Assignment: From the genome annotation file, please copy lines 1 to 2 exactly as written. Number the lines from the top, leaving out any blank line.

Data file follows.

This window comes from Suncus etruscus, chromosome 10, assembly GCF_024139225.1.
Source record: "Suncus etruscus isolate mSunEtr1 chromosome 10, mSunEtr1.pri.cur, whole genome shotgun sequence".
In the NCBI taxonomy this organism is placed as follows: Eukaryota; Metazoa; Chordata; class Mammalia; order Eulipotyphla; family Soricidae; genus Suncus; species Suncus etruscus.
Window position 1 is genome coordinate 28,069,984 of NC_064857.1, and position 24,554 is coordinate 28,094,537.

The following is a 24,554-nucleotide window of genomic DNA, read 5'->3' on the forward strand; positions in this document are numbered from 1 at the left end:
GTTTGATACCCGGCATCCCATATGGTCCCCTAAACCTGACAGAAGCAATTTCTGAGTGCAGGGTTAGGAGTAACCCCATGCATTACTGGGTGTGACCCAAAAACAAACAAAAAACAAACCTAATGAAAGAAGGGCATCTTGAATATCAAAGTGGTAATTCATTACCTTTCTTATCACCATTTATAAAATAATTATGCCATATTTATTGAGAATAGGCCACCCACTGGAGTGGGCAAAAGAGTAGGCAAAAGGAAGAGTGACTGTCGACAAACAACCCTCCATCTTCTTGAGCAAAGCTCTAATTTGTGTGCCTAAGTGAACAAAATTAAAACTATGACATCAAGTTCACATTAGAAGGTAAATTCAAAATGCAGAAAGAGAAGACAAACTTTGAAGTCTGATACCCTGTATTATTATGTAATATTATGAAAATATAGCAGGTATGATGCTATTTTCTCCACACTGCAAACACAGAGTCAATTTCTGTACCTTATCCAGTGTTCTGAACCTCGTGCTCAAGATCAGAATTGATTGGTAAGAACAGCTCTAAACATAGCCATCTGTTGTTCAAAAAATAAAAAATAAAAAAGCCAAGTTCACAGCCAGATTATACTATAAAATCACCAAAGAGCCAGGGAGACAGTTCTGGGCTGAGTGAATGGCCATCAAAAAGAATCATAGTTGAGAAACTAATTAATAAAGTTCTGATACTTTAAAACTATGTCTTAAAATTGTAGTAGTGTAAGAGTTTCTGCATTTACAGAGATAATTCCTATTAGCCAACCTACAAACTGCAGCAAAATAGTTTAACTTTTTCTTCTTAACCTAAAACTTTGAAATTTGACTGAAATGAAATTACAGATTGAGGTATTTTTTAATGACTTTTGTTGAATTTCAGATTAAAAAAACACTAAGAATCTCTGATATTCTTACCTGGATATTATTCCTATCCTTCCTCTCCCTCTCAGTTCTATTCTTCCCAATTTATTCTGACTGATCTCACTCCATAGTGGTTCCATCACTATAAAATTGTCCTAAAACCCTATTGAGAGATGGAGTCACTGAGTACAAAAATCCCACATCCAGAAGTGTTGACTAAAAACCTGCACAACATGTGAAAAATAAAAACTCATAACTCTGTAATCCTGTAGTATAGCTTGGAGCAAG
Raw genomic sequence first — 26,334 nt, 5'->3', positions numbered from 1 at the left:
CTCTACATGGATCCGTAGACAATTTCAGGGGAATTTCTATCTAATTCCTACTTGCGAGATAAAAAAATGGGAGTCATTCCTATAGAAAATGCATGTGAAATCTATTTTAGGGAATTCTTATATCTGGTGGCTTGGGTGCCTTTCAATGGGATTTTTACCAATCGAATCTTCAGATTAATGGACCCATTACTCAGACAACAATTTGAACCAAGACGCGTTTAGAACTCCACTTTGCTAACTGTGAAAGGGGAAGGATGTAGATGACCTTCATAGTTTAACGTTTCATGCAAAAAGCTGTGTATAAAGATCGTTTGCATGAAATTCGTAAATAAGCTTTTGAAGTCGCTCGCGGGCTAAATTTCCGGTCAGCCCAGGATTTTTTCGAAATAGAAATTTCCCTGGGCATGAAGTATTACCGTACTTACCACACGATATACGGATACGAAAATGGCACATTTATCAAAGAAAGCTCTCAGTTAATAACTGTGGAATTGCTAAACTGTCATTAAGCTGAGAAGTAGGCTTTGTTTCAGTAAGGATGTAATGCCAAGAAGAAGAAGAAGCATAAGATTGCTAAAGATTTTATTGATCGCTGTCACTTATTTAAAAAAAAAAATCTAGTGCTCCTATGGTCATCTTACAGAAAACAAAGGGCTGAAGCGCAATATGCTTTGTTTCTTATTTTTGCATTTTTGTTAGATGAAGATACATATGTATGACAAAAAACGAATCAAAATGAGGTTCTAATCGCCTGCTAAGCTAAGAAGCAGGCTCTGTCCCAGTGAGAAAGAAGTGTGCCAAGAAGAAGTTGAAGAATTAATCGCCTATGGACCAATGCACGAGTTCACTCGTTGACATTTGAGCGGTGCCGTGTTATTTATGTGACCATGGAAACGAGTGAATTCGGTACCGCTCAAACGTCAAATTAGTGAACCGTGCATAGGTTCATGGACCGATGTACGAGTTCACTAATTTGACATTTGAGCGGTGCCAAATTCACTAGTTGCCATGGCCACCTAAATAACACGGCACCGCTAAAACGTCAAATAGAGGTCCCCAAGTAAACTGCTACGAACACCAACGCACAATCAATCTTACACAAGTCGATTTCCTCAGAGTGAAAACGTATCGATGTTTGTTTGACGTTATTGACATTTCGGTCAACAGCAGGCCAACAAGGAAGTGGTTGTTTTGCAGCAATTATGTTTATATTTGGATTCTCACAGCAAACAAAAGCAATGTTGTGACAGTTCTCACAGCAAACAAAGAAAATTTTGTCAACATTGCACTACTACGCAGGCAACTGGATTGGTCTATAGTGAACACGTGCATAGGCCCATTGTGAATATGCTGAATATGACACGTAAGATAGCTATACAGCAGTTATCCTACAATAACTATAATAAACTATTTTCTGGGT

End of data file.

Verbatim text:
This window comes from Suncus etruscus, chromosome 10, assembly GCF_024139225.1.
Source record: "Suncus etruscus isolate mSunEtr1 chromosome 10, mSunEtr1.pri.cur, whole genome shotgun sequence".